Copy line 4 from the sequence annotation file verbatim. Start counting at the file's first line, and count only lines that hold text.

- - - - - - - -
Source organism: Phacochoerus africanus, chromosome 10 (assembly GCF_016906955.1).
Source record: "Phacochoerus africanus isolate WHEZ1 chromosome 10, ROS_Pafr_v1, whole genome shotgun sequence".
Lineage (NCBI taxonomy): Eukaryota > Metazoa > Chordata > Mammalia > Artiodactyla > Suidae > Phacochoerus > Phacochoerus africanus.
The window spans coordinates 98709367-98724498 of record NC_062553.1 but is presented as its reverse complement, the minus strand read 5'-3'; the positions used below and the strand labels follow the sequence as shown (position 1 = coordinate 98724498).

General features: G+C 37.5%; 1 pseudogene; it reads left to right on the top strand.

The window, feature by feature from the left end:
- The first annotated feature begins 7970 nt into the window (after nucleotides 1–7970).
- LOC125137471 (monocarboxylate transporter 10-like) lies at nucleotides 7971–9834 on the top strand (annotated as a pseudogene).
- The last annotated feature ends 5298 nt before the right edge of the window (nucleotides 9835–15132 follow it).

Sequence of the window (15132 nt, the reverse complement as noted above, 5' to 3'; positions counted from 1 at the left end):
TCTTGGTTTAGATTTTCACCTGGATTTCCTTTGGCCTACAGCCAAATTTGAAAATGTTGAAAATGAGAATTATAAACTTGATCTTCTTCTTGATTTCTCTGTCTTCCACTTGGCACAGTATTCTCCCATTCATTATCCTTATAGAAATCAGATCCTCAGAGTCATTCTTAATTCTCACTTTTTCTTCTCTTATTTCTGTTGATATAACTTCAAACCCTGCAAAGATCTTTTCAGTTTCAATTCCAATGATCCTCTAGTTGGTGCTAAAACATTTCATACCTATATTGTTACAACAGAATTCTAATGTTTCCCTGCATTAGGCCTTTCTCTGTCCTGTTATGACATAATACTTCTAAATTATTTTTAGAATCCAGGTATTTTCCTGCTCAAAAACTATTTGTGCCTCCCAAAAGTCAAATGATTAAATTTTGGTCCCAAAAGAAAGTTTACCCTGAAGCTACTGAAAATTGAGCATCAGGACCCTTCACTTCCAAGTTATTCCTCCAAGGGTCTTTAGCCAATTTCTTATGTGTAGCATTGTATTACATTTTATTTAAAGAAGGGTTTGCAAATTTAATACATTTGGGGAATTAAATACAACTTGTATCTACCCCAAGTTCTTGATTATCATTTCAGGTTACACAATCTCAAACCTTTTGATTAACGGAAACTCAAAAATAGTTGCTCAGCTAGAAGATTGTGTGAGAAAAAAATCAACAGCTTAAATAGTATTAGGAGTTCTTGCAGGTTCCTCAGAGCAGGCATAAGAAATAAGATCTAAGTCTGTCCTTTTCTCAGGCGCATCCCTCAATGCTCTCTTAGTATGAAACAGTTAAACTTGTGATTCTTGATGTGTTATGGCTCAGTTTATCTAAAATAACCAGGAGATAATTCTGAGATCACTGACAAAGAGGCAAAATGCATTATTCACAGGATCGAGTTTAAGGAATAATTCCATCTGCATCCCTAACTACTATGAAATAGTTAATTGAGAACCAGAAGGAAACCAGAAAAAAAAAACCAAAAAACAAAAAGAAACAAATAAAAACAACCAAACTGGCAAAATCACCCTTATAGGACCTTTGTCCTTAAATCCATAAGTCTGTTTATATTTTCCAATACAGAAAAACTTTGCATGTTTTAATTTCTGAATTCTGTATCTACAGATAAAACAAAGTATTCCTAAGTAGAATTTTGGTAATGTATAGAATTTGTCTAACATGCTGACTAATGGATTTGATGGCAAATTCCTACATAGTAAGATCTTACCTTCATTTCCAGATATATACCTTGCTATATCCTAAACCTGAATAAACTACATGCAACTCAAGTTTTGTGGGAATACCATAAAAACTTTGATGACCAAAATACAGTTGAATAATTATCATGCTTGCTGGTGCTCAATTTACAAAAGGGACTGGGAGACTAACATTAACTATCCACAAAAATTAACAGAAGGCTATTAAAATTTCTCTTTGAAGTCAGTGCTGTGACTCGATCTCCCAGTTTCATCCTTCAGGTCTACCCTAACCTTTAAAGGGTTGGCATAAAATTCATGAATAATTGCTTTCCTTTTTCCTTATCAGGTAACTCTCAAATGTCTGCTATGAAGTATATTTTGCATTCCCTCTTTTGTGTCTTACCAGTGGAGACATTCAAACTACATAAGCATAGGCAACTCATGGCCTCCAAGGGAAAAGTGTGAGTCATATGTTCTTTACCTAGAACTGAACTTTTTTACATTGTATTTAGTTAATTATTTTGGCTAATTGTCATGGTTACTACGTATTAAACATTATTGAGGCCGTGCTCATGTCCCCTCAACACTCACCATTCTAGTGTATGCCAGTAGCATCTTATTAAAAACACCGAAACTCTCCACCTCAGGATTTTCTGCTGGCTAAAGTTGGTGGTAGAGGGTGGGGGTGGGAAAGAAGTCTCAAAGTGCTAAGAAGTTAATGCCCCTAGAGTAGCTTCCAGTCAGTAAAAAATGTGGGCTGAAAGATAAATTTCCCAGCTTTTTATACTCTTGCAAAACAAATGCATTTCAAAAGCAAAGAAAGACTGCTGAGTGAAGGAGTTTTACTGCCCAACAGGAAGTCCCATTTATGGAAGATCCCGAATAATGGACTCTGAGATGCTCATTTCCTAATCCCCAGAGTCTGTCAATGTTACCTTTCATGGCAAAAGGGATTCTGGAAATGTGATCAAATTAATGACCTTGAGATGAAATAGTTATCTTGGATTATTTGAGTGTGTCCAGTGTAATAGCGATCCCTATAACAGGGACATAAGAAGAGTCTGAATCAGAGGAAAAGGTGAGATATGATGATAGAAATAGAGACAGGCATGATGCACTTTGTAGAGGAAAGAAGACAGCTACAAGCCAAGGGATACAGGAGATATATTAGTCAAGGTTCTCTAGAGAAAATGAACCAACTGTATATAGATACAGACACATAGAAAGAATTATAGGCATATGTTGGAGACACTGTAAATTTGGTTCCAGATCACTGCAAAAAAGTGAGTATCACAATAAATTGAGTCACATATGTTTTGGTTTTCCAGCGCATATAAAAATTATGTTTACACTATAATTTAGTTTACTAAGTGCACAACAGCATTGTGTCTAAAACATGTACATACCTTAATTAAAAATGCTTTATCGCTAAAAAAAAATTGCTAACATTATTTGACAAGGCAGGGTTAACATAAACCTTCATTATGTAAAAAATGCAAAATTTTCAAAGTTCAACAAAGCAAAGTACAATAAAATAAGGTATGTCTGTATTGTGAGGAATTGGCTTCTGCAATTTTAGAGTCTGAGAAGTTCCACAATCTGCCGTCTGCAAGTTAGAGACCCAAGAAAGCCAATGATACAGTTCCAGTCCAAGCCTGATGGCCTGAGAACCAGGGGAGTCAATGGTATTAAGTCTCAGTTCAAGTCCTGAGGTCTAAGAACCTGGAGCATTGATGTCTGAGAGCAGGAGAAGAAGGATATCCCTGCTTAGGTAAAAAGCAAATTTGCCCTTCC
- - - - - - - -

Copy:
The window spans coordinates 98709367-98724498 of record NC_062553.1 but is presented as its reverse complement, the minus strand read 5'-3'; the positions used below and the strand labels follow the sequence as shown (position 1 = coordinate 98724498).